In Comoros, the company was accused of facilitating the sale of hundreds of diplomatic passports, including to individuals posing "potential security risks." According to Reuters, the company's CEO, Albert Karaziwan, at one point held three Comoran diplomatic passports and was appointed "roving ambassador" for the country.

Meanwhile, in 2017, Mozambique terminated a 10-year contract with the same company, accusing SEMLEX of failing to deliver on its promised $100m investment and that the contract had been awarded without an open tender. Up north in the Democratic Republic of Congo they did not renew SEMLEX owing to the widespread outcry about their activities in the country.

Semlex founder Albert Karaziwan

In Comoros, SEMLEX is accused of selling citizenships and was the subject of an international investigation that cut across several countries. The Comoros passport sales scandal involved corruption, public funds embezzlement, bribery, and money laundering scheme in connection with a citizenship by investment program launched by the government of the Comoros Islands and SEMLEX was at the heart of the scandal.

As if all this is not enough Belgian prosecutors are investigating allegations of money laundering and corruption by the company and their Directors. Prosecutors launched an investigation into possible money laundering and corruption soon after Reuters' detailed report. They subsequently raided the company’s headquarters in 2018.

If you think this is bad here is the cherry on top; SEMLEX is alleged to have financed the war in Ivory Coast. Roll back the clock to the beginning of 2011 following the fallout from Ivory Coast’s disputed presidential election and you will see the not-so-invisible hand of SEMLEX in the conflict.

In 2011 violence had flared across the West African country after President Laurent Gbagbo rejected the result of a second-round presidential poll that had been won by his rival, Alassane Dramane Ouattara, in late November 2010.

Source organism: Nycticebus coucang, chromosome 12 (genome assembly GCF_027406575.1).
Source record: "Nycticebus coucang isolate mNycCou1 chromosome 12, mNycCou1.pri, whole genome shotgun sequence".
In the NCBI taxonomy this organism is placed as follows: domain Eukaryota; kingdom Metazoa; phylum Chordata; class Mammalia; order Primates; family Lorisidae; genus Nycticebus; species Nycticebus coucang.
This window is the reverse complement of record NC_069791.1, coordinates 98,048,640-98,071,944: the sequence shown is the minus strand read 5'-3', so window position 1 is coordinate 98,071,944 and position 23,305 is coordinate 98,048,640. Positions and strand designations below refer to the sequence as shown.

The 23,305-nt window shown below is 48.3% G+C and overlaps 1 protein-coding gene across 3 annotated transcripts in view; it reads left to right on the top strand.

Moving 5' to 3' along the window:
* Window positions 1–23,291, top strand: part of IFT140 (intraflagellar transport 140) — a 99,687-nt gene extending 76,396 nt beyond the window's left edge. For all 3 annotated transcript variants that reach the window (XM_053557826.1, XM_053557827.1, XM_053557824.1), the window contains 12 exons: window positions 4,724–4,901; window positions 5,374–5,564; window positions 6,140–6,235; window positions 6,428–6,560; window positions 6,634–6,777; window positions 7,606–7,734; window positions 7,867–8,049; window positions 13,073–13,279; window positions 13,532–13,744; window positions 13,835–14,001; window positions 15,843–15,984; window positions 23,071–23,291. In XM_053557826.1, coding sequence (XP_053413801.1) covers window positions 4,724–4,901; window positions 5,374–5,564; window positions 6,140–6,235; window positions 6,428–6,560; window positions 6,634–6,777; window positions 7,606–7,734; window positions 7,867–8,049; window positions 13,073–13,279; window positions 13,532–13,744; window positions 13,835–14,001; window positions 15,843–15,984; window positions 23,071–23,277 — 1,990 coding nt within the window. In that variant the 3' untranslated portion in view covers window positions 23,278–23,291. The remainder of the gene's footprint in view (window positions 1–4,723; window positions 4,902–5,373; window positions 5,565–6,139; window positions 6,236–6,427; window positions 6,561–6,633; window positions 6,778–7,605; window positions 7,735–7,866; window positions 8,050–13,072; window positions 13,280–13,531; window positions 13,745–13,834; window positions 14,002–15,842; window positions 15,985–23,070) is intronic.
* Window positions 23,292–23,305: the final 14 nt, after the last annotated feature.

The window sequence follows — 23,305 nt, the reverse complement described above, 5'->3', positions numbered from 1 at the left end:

Semlex is accused of fueling war in Ivory Coast

The international community was piling pressure on Gbagbo. He ignored calls from the United Nations’ then-Secretary-General Ban Ki Moon to step down. In January 2011, the European Union froze his family’s assets and sanctioned dozens of people and companies that supported his regime.

As Ivory Coast spiralled into its second civil war in less than a decade — a conflict which would later claim 3,000 civilian lives — Gbagbo’s military chief of staff warned the army “didn’t have enough munitions to fight for three days.

Squeezed for cash and in desperate need of weapons, Gbagbo turned to two companies that had helped him fund his campaign to become president through a shady oil deal: Gunvor, one of the world’s biggest oil traders, and, you guessed right, Brussels-based biometric document-maker SEMLEX.

A new investigation by OCCRP showed Gunvor and SEMLEX were ready and willing to broker weapons sales in return for a slice of Ivory Coast’s oil wealth. Given the foregoing, Political Analyst Dumsani Dlamini wonders, what business does the King, and by necessary extension the country, have sanctioning a relationship with questionable characters like SEMLEX?

As one commentator noted, these international syndicates have studied that the absolute powers of the King provide blanket immunity and protection so long as they establish relations with the King.

A history with shady characters and dubious businessmen: the case of George Manyere and Ecsponent

The recent Panama-papers-like leaks by the eSwatini Financial Intelligence Unit to a consortium of international investigative journalists only helped to expose that regulatory institutions are routinely ignored and our banking systems plus financial controls vulnerable to international syndicates and their local proxies intent on milking this country dry.

All these people have one thing in common—proximity with the King, royal family or certain politicians. Quite recently, the country experienced a whole ruckus around the Ecsponent saga where Swazis lost Millions of their savings and investments only for the people at the centre of their misery to be seen posing with the King and smiling from ear to ear during the launch of the SEMLEX project.

During this week´s sod cutting one figure loomed large; Zimbabwean-born George Manyere. Manyere needs no introduction to many of the people who know his complicity in the collapse of Ecsponent.